Alex Thomson Hugo Boss

While doing 18 knots 1,000 miles south of Cape Town yesterday, Alex Thomson’s Hugo Boss experienced canting keel failure, nearly capsizing. At the crack of dawn this morning another racer, Mike Golding, pulled off a remarkable single-handed rescue, then hours later, lost his own mast! Despite all this, both skippers seem to be in regular sattellite phone contact. The story is unfolding here.

Pentax Optio W20, another waterproof digital camera

Nov 24, 2006

PentaxOptioW20 in glass of water cPanbo

The family’s giddy after the Thanksgiving feast, and so yours truly is showing off his new (birthday present!) Pentax Optio W20 by making it take pictures while dipped in a glass of water. I’ve been fooling with this “ultracompact” camera for a couple of weeks now and think this review from down under is on the mark. And the W20 suits my tastes better than the Olympus Stylus 720 I tested last spring; the USB port is a standard ‘mini’ style, the LCD seems brighter, and at least I can see what speed/F-stop the thing is using. It also takes amazing VGA 30fps QuickTime movies, using some sort of digital stabilization. But I am curious about Canon’s new PowerShot SD800 IS, which has real image stabilization (I like taking snapshots in natural low light), and quite possibly better image quality. Below—and cropped, but full pixels, here—is a shot taken in Amsterdam overcast (F3.3/1/400th/ISO 64/auto everything). Nice canal-side digs, what?

PentaxOptioW20 Amsterdam2 cPanbo

KVH M3 earns award, and competitor

Nov 22, 2006

King Control 9815-RJ Sea-KingAt METS, the DAME awards electronics category was deservedly won by KVH’s M3 satellite TV system, a product that impressed me big time when tested last summer. But the little M3 now has a competitor worth noting, the King Control Sea-King 15” Saltwater Dish at right. It’s the same size, claims the same tracking abilities, but, unlike the M3, can receive HD and local DirectTV, even work with other service providers. It also has dual LNBs making it easier to feed two TVs, and it’s significantly less expensive. On the other hand, the M3 comes complete with a 12v combined controller/receiver (you provide the receiver in a Sea-King system), and a Panbo reader reported today that a KVH tech assured him that they’re working on a retrofitable HD/local M3 upgrade. Game on!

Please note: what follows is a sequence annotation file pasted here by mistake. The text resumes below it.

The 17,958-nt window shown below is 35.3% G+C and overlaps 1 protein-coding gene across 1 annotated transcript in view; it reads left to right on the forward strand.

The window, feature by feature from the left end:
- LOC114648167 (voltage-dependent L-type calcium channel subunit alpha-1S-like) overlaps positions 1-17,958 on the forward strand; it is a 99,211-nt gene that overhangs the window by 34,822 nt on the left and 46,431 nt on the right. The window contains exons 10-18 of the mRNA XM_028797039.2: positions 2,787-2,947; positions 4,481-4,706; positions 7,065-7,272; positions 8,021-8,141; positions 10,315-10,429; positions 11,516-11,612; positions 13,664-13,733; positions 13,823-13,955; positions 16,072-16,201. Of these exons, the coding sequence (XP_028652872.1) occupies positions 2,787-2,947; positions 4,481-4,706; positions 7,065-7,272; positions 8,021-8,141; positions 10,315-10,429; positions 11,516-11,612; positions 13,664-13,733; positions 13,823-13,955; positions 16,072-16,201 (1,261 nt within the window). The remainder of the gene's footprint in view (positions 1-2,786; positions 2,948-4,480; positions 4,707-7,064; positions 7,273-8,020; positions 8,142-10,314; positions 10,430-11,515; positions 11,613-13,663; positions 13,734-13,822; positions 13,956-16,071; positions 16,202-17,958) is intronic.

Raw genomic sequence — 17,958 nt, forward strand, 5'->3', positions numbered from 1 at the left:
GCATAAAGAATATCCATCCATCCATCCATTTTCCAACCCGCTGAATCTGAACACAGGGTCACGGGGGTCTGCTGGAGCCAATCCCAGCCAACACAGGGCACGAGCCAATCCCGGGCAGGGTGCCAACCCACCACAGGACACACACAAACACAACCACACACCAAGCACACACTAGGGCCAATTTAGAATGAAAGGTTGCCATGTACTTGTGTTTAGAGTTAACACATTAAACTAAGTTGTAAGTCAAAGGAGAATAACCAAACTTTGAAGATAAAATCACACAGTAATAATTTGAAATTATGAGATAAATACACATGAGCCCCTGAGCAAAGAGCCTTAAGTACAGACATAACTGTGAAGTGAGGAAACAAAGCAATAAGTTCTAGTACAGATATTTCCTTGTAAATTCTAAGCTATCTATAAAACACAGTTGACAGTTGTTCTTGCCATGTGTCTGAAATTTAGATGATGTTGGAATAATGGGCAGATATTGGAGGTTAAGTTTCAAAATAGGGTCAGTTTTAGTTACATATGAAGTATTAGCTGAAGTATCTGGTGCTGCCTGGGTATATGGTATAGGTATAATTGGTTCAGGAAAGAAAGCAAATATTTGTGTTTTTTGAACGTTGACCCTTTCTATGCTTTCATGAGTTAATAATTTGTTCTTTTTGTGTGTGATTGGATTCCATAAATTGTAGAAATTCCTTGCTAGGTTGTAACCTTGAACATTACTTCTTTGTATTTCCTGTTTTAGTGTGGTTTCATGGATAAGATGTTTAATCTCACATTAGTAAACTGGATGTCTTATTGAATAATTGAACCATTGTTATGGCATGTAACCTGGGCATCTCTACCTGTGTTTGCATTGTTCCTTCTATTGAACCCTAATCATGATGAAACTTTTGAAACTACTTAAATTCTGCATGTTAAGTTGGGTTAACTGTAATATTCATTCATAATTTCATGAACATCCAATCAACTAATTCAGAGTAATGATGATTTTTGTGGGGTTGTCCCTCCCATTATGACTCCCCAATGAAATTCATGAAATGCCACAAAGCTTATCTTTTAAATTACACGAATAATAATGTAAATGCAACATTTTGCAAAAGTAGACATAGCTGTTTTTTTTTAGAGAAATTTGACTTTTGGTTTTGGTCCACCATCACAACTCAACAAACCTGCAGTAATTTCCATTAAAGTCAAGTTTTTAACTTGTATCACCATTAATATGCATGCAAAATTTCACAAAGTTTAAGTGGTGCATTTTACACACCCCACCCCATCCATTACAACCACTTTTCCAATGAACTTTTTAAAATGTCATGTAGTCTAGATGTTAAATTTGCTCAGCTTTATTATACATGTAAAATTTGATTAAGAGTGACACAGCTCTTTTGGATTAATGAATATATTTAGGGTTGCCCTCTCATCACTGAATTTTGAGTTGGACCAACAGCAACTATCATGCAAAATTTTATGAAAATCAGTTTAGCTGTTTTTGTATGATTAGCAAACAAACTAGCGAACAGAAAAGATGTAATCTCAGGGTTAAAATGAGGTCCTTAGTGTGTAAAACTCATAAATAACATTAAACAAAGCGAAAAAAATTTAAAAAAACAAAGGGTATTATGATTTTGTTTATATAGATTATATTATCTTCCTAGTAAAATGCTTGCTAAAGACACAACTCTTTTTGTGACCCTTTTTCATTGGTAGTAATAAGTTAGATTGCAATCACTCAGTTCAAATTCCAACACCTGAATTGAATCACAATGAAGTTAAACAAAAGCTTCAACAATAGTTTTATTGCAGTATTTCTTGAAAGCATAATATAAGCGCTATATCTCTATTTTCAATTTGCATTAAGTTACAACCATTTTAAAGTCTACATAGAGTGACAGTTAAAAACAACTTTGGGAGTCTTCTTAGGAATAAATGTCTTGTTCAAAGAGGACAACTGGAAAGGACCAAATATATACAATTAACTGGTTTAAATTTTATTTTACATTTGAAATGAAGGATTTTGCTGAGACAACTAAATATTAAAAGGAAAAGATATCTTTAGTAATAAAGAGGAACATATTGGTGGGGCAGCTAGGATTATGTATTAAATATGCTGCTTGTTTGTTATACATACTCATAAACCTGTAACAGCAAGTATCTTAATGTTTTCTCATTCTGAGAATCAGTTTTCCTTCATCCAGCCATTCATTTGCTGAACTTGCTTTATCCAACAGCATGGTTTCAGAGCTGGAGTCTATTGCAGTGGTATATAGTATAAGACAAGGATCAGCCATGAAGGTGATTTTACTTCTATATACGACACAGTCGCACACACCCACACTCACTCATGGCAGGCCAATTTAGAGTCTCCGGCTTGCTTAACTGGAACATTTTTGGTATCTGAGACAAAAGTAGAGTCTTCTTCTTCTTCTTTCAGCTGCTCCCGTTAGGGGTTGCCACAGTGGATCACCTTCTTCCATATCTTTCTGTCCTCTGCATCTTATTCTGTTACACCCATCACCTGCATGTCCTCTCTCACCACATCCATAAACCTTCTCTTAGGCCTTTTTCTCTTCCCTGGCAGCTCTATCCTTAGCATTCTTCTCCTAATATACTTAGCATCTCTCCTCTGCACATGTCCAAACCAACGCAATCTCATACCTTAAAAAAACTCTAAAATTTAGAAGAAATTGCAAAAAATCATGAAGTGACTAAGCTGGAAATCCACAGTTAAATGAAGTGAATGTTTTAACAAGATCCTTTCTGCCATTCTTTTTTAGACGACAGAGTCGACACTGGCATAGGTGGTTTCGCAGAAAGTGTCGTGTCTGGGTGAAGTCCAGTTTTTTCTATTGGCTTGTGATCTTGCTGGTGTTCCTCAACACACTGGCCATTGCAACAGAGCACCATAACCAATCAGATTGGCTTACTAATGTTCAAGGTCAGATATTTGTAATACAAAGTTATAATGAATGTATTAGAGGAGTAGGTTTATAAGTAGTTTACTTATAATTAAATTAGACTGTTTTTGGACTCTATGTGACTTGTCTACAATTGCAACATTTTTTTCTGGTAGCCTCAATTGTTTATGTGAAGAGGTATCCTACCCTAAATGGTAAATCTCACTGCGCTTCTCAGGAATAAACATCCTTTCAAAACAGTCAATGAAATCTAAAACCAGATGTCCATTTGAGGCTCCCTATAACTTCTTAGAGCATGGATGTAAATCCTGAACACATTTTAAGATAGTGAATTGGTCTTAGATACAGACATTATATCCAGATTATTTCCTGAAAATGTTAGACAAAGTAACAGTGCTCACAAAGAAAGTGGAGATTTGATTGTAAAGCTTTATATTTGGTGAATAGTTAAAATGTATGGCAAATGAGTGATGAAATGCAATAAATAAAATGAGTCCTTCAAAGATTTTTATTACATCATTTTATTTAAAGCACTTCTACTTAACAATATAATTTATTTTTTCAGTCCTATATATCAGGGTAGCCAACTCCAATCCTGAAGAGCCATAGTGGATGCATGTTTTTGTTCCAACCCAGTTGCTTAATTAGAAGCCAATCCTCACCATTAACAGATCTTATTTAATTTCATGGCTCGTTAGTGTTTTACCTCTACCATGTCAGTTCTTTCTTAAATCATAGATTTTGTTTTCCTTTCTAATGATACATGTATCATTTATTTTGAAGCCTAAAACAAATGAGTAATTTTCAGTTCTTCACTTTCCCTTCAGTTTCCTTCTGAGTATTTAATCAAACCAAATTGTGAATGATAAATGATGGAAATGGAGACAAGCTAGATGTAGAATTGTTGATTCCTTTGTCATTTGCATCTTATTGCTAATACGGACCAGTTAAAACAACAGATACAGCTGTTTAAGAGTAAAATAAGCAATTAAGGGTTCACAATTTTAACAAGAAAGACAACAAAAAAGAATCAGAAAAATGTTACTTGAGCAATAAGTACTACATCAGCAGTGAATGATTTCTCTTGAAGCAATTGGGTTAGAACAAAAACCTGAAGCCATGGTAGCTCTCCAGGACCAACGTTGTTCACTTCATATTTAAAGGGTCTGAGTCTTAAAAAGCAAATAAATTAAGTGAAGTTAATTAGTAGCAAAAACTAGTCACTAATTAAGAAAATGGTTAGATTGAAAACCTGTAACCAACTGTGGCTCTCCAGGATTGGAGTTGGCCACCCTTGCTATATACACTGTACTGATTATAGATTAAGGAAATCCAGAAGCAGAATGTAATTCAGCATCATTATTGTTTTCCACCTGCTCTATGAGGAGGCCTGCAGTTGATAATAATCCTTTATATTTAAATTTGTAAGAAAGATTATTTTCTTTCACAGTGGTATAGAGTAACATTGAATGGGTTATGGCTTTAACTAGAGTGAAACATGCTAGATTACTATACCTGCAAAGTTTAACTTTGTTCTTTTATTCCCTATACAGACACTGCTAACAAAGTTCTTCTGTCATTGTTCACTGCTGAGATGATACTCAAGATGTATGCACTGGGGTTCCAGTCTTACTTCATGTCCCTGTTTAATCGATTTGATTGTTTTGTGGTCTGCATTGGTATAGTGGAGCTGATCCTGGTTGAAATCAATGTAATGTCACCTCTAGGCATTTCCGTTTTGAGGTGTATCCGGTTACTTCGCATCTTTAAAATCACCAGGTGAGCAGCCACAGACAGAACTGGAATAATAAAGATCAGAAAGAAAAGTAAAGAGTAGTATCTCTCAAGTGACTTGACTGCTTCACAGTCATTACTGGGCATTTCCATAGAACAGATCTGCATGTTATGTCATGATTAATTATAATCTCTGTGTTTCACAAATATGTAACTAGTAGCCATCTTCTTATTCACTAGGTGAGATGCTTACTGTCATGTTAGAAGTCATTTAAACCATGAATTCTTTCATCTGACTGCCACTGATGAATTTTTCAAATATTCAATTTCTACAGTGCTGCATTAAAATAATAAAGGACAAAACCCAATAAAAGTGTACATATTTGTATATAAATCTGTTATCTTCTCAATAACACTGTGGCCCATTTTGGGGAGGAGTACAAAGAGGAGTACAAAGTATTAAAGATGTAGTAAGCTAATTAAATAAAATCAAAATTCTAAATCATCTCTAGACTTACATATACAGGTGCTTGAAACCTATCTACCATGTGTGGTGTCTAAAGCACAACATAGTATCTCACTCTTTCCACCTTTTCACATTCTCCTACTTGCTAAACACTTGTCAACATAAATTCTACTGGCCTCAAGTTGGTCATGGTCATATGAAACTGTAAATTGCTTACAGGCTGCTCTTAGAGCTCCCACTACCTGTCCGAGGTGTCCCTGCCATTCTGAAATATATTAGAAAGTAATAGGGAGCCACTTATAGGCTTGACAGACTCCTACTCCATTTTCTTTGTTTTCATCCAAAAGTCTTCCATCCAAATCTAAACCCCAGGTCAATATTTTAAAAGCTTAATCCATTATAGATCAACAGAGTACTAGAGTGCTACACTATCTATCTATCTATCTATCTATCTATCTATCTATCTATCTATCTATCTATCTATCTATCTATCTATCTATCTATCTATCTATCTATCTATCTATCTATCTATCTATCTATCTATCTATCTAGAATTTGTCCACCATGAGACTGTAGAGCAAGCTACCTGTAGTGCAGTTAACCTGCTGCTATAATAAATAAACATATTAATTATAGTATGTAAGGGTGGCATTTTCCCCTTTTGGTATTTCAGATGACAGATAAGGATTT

By the way, KVH did a great job blogging METS, which I got a particular kick out of as it was a certain KVH exec who—years ago, at a big Miami trade party, in almost classic “plastics!” fashion—advised me that blogging might be a great way to capitalize on my marine electronics obsession. I’m grateful for his encouragement (I think). Here’s wishing everyone here in the States a fine and peaceful Thanksgiving holiday. 

Optea XLMulti, a boat projector?

Nov 21, 2006

Optea projector

Here’s a novel idea seen at METS: a marinized, 9–28v digital projector (front or back) meant to show multifunction nav data in the cockpit or—just swing it around—a big screen movie in the salon. The potential simplicity, not to mention lack of wires and weight, is intriguing, but I’m sure I’m not the only one wondering if any projector can overcome direct sunlight. (Plus, you know the kids are going to make wolf & bunny shadows on your plotter). My sense was that Optea has not yet put the XLMulti into full production, possibly awaiting investors or partners. Your move!

Optea cockpit

State of Panbo, Mea Culpa edition

Nov 21, 2006

State of Panbo

Due to a spam attack and a resulting warning from Panbo’s server host, I had to cut off all but TypeKey validated commenting today. I have a guy working on this and other site issues, but the spammers worked faster. Your comments add a lot to Panbo, so please consider TypeKey, which is easy, free, and ‘pseudonymous’ (“meaning that no personally identifying information is required”).
  And, while I’m tossing out Mea Culpas, here’s a big one for everyone patiently waiting to see their product discussed on Panbo, products I’ve borrowed, or asked endless pesky questions about. Got backed up; sorry!
  Then there’s my last State of Panbo, nearly two months ago, in which—just before flitting off around the world—I solicited possible sponsers for a redesigned site, and then didn’t even respond to some of the interested parties. What a sorry bonehead!